Look out! The Drones are here – and we’re not ready …

New Zealand Police aren’t waiting for major aviation safety and personal privacy issues about domestic spy drones to be solved. TV3 reports they’ve already purchased their first unmanned aerial vehicle. So, watch this space …

It’s been known for months that the police have been studying the use of remotely-controlled surveillance drones.

Last September,  Privacy Commissioner Marie Shroff was warning that “drones have the potential to be seriously intrusive” and calling for debate about the risks, benefits and the need for regulation “before they become a problem”.

Following Shroff’s lead, New Zealand Airline Pilots Association technical director Stu Julian was much blunter. He says UAV’s pose a significant safety risk to the air traffic environment in and around New Zealand airports, and are not ready to take to the skies alongside commercial aircraft. “They are not match ready,” says Julian.

Then the story dropped off the news radar. After all, a study is only a study. But, just as the media shutters were being run down for Christmas, TV3 News broke the silence and New Zealand Police  confirmed they had used UAV’s twice in recent operations and had purchased their first drone – probably a New Zealand-built AreoHawk, a UAV already in service with the New Zealand Defence Force.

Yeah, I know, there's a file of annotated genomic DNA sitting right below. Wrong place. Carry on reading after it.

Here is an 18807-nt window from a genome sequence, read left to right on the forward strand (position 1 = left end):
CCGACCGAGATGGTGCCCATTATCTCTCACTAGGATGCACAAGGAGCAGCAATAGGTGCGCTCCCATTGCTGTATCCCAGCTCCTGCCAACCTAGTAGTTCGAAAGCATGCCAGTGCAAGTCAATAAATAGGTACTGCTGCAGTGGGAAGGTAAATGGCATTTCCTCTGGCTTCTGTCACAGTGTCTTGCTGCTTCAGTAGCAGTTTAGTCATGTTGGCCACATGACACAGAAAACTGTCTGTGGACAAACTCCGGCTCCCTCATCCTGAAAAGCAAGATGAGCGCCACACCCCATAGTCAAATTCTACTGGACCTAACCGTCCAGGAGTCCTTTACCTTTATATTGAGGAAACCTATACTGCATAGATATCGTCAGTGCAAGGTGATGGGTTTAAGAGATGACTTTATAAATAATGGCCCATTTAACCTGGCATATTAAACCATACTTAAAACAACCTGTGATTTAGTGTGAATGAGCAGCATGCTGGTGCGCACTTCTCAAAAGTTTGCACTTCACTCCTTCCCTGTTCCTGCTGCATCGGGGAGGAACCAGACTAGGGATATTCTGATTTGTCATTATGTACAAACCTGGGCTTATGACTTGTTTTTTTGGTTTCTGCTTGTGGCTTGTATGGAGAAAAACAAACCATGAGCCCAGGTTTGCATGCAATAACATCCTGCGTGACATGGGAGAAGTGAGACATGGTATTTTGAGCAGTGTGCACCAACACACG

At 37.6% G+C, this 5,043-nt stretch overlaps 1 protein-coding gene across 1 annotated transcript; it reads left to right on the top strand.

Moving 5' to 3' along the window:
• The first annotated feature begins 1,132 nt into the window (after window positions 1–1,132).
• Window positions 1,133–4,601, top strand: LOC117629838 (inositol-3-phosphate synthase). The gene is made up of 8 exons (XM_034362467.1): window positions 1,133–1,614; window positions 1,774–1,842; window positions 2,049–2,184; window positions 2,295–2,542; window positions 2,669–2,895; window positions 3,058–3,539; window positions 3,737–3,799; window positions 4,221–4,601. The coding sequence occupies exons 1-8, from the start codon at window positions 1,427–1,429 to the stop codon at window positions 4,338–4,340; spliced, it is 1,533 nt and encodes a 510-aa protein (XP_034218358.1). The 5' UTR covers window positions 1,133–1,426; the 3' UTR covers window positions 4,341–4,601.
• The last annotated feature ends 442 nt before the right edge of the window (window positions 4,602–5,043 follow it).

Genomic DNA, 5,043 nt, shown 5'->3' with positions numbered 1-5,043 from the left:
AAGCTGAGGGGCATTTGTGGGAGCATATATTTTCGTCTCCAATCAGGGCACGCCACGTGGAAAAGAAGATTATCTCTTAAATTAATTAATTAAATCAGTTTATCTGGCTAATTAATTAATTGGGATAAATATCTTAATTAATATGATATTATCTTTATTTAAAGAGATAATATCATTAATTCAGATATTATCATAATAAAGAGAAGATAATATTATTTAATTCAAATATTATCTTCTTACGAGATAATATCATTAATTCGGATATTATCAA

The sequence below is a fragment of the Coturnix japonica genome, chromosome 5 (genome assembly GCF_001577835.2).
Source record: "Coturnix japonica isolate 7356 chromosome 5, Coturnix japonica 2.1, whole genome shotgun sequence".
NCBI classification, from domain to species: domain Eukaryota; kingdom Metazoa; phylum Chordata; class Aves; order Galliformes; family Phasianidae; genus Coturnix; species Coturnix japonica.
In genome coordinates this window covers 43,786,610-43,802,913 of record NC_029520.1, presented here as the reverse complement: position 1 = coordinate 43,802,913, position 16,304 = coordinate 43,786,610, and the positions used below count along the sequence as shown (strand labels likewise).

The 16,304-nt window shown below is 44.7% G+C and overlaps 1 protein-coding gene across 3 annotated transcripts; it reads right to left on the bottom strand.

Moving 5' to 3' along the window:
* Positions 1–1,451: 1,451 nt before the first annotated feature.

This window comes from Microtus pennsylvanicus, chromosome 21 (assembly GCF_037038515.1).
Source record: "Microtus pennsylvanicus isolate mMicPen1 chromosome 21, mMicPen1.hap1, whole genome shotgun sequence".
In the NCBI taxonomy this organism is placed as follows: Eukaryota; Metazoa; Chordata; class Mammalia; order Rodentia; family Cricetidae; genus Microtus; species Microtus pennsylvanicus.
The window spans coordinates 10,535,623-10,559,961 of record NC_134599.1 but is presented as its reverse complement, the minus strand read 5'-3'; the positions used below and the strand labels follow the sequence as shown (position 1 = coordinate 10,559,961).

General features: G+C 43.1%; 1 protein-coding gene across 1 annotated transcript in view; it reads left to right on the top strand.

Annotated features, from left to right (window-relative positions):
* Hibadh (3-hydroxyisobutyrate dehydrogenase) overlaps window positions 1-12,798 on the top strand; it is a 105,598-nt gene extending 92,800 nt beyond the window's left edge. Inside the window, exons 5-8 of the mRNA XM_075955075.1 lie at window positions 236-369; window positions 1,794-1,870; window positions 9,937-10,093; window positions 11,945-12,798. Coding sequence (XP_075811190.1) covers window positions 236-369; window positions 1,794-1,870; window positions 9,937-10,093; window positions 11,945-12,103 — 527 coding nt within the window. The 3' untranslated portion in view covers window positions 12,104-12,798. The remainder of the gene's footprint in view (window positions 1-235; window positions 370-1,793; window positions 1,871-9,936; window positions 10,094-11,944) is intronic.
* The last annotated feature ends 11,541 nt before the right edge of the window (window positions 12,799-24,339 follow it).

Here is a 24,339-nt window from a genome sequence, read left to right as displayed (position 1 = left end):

This time, Police Association advocate Greg O’Connor moved quickly to pre-empt critics of the stealthy police adoption of UAVs. “Innocent members of the public have nothing to fear,” he told TV3.”It’s smarter, it’s cheaper, it’s more efficient.”  But, hold on there, Quickdraw!  Let’s run a fact-check on those claims.

The U.S. Federal Aviation Administration is far more cautious about UAVs. It’s been reviewing drone use by Customs and Border Protection authorities along the southern border of the United States over the period 2006-2010. In testimony to a House of Representatives sub-committee, FAA representatives provided data indicating that the UAV accident rate was more than seven times higher than the rate for general aviation, and 353 times higher than the rate for commercial aviation. The FAA admits the Customs and Border Protection UAV flight hours over the four monitored years are comparatively low – but it wants more data before pressing ahead with full integration of drones into its National Airspace System.

Furthermore, police experience with domestic drones in the United Kingdom can hardly be called a screaming success . The Merseyside Police experiment with its one and only UAV saw the tiny quad-copter used in just one (successful) operational deployment, before it crashed into a river during a training exercise. They said they would not replace the $26,000 drone “due to certain technical and operational issues, including staff training costs and the inability to use the UAV in all weather conditions”. Far from being discouraged by the unsuccessful Merseyside experience, the British government has now given the police the green light to put military-style heavyweight drones into domestic service. That shows how easily mission creep becomes quantum leap.